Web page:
Top Posts of 2012: 6 Things Disengaged Employees Do

Symptoms are everywhere. It’s not terribly difficult to find them if you look. There are symptoms of everything, really. If you have an amazing culture full of passionate employees, there will be symptoms. Conversely, if you have oodles of employees who couldn’t give two shekels about their team or organization, there are symptoms of that as well.

Here are six things disengaged employees tend to do. They may do one or more of these to varying degrees. If you see these popping up, watch out–they may be a sign that something deeper is going with that team’s culture, or even the larger organization’s culture. Any of these sound familiar?

1. Employees withdraw by frequently missing work or by quitting altogether. The former often leads to the latter.

2. People stay on the job physically, but withdraw psychologically. They become indifferent, apathetic, and passive.

3. Folks simply aren’t as productive. Sometimes this is an unintentional consequence of their lack of engagement; other times it can be an intentional thing.

4. Members of your team try anything they can to get out of their department. This could be through transfer, promotion, or both. Sometimes people want to advance for positive reasons; other times it’s just an escape.

5. Employees form alliances–both formal, like committees, for example, and¬†informal, like the grapevine–to¬†deal with what they perceive to be organizational injustices or inadequacies.

6. Through their conversations and conduct, they teach their fellow employees that their work isn’t rewarding, the outlook of the organization is grim, and/or that your organization simply sucks.

What do you think? See these much? What others could you add to the list?


  1. I have found the last one (#6) to be the most dangerous, because when the weed starts taking out other members of the garden, the impact can be devastating to the business. It’s best to identify the problem and make a change with the employee, whether a move or a “removal”…

    I had a staff member once who was having all kinds of problems at home and anything that upset him on the job was amplified (not enough of an annual raise, a short deadline, a co-worker not carrying their weight). He started poisoning the well for everyone, and ultimately left. The rest of the team breathed a sigh of relief when the negative energy exited!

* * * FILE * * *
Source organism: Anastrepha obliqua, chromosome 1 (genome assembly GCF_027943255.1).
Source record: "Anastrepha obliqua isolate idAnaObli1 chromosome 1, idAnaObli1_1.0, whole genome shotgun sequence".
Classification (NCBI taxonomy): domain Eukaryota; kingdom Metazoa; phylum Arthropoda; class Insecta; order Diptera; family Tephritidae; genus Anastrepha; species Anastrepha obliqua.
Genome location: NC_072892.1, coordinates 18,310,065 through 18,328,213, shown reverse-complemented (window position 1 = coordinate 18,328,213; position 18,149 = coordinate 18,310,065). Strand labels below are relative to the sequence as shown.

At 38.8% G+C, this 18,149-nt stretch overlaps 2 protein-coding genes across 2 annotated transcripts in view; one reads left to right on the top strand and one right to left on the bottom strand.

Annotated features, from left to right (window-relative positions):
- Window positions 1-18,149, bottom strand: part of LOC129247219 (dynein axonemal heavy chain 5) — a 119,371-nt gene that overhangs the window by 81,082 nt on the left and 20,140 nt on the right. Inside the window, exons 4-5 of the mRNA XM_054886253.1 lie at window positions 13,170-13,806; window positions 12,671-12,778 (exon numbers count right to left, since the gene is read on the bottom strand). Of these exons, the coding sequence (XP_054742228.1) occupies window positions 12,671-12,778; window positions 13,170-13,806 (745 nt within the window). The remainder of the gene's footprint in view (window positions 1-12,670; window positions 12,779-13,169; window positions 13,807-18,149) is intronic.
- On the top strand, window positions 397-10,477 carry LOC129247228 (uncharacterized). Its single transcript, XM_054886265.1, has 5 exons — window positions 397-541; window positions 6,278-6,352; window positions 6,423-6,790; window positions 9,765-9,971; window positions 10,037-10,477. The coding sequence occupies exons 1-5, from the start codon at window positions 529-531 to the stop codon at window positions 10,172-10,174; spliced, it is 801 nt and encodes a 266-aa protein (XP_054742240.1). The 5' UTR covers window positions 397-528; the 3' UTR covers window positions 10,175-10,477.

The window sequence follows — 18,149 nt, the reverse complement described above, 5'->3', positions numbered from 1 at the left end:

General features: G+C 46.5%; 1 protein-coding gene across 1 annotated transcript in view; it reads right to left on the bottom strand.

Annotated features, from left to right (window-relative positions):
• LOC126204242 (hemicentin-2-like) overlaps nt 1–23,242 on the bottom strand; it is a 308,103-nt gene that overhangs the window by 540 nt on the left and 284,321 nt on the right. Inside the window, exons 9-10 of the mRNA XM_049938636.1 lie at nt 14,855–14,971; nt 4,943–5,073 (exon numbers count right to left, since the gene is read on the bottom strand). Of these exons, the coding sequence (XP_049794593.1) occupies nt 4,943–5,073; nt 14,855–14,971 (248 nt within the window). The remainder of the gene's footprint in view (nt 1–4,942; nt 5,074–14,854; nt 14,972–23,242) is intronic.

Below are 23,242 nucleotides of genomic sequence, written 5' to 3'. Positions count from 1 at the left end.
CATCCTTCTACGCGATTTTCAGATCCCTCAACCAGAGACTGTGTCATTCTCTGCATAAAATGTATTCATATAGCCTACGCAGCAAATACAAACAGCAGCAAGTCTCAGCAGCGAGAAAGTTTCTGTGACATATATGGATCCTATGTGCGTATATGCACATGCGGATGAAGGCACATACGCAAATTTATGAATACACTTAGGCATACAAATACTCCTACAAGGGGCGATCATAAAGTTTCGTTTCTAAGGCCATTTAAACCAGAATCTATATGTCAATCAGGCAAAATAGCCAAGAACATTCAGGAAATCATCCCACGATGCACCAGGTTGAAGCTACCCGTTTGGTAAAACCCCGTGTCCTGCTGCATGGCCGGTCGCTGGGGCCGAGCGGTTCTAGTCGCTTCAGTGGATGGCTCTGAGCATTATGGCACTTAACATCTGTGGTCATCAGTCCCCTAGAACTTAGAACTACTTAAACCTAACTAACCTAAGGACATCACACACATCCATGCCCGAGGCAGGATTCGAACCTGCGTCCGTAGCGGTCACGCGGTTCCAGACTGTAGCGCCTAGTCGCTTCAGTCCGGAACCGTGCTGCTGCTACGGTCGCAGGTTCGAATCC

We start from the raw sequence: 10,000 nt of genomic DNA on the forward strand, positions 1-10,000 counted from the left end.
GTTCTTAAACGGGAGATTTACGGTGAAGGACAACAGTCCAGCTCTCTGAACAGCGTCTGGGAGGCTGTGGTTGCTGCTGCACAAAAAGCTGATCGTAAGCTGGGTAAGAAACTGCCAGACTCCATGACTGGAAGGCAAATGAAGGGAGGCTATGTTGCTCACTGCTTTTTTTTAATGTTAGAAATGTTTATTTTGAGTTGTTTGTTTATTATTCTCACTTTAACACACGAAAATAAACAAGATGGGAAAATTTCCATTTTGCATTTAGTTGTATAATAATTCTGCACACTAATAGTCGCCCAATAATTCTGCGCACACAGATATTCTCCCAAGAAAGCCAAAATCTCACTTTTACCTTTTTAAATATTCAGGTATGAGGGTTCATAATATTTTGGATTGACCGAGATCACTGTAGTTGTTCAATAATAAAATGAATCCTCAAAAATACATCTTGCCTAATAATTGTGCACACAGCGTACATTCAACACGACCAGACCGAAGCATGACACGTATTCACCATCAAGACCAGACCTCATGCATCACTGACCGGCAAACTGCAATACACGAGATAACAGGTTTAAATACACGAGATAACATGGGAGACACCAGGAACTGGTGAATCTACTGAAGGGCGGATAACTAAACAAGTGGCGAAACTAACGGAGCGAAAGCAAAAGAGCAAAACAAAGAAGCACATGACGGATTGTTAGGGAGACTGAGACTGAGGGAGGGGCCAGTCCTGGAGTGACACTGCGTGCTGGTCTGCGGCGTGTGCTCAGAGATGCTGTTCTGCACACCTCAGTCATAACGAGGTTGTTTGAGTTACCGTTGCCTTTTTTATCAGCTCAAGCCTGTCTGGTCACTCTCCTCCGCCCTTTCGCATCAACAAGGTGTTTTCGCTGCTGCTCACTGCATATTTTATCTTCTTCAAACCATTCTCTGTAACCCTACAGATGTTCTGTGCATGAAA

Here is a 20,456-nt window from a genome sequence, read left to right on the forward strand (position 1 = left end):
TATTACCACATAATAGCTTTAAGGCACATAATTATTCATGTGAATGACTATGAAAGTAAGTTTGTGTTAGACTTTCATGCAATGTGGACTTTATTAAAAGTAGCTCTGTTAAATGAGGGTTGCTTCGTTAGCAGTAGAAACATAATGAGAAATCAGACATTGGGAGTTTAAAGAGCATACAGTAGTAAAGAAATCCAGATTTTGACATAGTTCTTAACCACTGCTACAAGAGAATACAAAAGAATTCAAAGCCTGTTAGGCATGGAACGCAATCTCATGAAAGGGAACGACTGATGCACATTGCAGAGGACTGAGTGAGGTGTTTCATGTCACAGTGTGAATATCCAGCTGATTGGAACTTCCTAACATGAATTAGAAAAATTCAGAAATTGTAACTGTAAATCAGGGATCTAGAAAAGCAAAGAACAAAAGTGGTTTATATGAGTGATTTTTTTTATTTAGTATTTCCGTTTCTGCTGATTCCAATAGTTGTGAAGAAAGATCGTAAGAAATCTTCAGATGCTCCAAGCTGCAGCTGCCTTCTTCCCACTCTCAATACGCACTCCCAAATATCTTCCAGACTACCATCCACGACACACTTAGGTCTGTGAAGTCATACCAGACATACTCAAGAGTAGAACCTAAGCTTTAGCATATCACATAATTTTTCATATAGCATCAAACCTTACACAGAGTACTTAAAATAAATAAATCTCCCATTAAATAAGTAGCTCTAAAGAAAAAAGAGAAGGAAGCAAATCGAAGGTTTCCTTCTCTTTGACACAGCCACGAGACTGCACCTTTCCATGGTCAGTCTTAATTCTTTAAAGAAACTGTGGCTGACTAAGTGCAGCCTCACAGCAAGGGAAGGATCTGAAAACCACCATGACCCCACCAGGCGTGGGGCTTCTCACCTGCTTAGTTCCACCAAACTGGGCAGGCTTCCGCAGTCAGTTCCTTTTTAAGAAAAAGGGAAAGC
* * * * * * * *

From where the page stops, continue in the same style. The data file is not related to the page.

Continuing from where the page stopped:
2. […] up to you to figure out ways to help your team–and maybe especially folks you perceive to be disengaged–understand that it’s not any of those things–it’s a privilege, a […]

  3. […] not, you can be assured one or more parties is either completely disinterested or completely disengaged. And neither of those is good. So speak up, and encourage your team to do the same. Culture is as […]

  4. #7 Make Work. When it is unclear who they are accountable to and for what, the desire to be competent (or relevant) takes over and peole create work they can own when it doesn’t need to exist. Symptoms include too many meetings, too many emails, too much consensus. Sometimes they do this to create false authority (as seen on project teams). Or simply, they just aren’t busy enough so assign greater responsibility.

  5. Thomas says:

    All too often management blames “problem employees” rather than face up to their own shortcomings. Problem employees are almost always a symptom of a dysfunctional organizations.

  6. […] Very few people, if they’re honest, enjoy going to work every day in an environment filled with distrust, political maneuvering, and so many of the other ugly things that characterize too many groups and organizations. And most folks, if you ask them, would say they wish things were different where they work. In fact, a recent Gallup poll suggests that up to 77% of individuals said they were miserable in their jobs. […]

  7. […] really is a shame, but many employees trudge into work every day on autopilot. They’re corporate-logo-bearing zombies. They punch a clock, meander to their workspace, plop […]

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